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ETHAN NADELMANN’S FIGHT AGAINST THE WAR ON DRUGS: New administration, New Challenges

By: David Hodes

Anyone who has heard Ethan Nadelmann speak will remember how passionate he is about the topic of drug reform. His speech at the 2015 International Drug Policy Reform Conference in Arlington, Virginia literally quieted the audience of 2,000 as he recounted some of the terrible drug enforcement policies in the U.S. and other parts of the world, some that still maintain a death penalty for simple possession.

Photo by Gage Skidmore

Nadelmann is the founder and executive director of the Drug Policy Alliance (DPA), a drug reform advocacy organization that also played a significant role in creating the initiative that resulted in the legalization of cannabis in Washington, D.C.

Nadelmann, now 60 years old and looking for more challenges, recently announced that he is stepping down from the DPA in late April. “I feel that I have accomplished a lot over my years in a lot of ballot initiatives going back to 1996,” he said. “What I feel that I am really trying to do now is ensure that the DPA continues to flourish and grow and be effective under the new leadership. But at the same time, I am looking forward to new adventures, and remain in marijuana reform and other drug reform issues,” he said. “It’s an unusual time for me, but one that feels quite right.”

The DPA aims to end the war on drugs. But legalization of marijuana has become more challenging as the new administration continues to send mixed signals about what they will—or will not—do on a federal level for legalization.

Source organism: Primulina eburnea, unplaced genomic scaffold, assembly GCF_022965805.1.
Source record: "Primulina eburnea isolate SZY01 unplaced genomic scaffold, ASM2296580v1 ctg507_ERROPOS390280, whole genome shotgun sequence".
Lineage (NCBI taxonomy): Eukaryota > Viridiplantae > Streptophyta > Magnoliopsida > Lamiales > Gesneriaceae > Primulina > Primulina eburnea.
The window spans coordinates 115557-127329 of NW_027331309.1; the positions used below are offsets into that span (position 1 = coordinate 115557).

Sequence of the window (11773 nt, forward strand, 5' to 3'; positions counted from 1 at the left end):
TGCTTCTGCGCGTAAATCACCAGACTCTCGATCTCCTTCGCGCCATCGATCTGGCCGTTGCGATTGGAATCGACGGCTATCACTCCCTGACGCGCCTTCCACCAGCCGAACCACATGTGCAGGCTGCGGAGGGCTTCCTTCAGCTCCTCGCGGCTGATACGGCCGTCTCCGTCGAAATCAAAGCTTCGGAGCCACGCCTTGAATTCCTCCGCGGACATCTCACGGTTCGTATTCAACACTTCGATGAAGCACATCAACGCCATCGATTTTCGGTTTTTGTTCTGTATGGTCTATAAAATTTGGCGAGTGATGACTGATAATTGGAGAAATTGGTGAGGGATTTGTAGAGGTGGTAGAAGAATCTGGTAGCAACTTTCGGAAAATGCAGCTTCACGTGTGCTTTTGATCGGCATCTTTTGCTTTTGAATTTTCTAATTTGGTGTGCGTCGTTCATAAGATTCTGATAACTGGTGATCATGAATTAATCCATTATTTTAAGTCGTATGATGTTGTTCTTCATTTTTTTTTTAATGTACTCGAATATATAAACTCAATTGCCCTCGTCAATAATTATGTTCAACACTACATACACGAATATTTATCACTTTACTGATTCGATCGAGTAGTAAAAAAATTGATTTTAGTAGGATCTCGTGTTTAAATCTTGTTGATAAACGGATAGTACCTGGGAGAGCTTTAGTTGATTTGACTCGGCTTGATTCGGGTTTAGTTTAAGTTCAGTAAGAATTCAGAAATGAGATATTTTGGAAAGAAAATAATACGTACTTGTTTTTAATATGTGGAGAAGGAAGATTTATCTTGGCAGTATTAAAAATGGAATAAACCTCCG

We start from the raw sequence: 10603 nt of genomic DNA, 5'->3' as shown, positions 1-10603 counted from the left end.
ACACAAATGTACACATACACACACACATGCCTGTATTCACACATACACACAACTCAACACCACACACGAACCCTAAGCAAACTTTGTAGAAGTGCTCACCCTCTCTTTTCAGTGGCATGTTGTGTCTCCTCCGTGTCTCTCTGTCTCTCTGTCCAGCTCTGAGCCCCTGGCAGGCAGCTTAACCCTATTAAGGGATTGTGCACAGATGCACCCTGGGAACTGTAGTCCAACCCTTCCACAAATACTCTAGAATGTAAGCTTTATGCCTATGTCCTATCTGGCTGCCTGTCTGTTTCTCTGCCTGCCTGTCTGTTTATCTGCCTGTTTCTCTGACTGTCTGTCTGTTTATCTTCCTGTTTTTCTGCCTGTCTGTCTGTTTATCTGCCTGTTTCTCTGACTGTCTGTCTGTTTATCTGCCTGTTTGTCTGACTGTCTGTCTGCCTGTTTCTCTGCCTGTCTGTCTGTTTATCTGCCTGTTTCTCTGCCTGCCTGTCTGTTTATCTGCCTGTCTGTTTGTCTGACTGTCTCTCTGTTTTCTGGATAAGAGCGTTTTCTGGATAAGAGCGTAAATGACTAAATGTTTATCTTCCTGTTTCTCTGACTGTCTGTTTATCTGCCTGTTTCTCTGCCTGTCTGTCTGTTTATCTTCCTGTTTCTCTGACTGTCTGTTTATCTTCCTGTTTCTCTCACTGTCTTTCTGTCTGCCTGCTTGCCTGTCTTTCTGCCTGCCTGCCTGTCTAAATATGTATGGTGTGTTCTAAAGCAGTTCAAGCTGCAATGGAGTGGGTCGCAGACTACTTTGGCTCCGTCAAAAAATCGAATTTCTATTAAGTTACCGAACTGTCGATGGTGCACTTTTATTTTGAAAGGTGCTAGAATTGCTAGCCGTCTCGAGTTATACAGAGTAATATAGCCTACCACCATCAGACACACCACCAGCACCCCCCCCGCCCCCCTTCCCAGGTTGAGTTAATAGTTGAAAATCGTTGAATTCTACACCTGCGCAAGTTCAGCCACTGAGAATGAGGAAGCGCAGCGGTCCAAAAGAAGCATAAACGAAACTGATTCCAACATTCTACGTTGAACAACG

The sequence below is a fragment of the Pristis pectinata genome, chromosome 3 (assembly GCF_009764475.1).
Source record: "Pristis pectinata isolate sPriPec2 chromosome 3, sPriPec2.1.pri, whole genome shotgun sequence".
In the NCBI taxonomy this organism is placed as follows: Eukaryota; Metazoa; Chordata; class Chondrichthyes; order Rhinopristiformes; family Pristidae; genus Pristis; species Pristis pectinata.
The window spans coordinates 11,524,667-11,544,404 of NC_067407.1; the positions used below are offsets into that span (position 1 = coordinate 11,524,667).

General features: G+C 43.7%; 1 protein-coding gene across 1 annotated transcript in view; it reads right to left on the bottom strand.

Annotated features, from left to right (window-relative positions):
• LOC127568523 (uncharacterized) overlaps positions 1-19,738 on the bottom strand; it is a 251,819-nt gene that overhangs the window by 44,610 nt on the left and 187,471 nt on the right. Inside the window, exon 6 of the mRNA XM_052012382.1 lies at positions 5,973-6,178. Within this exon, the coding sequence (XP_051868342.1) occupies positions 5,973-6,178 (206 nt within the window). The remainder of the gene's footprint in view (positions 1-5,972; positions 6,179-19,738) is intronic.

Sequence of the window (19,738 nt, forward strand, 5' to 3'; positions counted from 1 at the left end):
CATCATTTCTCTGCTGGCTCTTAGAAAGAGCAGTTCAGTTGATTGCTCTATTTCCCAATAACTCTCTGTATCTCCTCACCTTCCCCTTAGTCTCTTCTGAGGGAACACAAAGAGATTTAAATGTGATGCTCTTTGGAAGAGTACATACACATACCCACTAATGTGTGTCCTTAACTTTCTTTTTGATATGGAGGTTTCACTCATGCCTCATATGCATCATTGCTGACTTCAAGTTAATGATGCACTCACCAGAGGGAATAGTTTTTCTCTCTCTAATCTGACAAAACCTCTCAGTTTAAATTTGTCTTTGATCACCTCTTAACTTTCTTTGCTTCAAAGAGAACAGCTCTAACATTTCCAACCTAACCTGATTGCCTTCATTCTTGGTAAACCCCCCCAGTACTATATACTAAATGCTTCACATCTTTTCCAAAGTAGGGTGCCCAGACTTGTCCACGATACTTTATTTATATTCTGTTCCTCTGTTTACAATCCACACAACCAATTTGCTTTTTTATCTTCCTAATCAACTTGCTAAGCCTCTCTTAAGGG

“What I think they will do is pull out the Cole memo from 2013 and start interpreting that more strictly,” Nadelmann said. “They are going to target asset forfeiture actions or do prosecutions of key players in the industry, and look for ways to generally make life difficult for the future of marijuana legalization.”

“Effective advocacy typically involves [a] combination of sophisticated grass roots and grass tops advocacy in support of a strategic agenda…”

He thinks that it’s time for the serious players in the industry to become more sophisticated in their advocacy at the federal level, and more effectively align with advocacy organizations like the DPA.

Some of the more aggressive advocacy organizations, such as the DCMJ in D.C., believe that there is a more direct route to legalization law-making and regulation: through acts of civil disobedience. They believe that the DPA and similar advocate organizations move too slowly, and are missing opportunities to push the legalization agenda.

“It’s not an either-or thing,” Nadelmann said. “Effective advocacy typically involves [a] combination of sophisticated grass roots and grass tops advocacy in support of a strategic agenda. I think that street theater [civil disobedience] can play a valuable role in advancing that agenda, but can also set it backwards sometimes.”

In an op-ed column published by the New York Times in late February, Nadelmann wrote that the new administration has “cast a chill” over the legal and regulated marijuana industry by “challenging the ability of state authorities to regulate the industry.”

But a recently formed Congressional Cannabis Caucus, created by two Democrat and two Republican congressmen, gives momentum to legislation efforts by creating an opportunity to embark on more effective bi-partisan action.

“Renewing the Earl Blumenauer amendment (to deschedule marijuana and regulate it like alcohol), and then reintroducing the McClintock Polis amendment (to prevent the Department of Justice from interfering in state marijuana laws) and getting that passed by Congress has to be a significant part of the legalization work done in 2017,” Nadelmann said.

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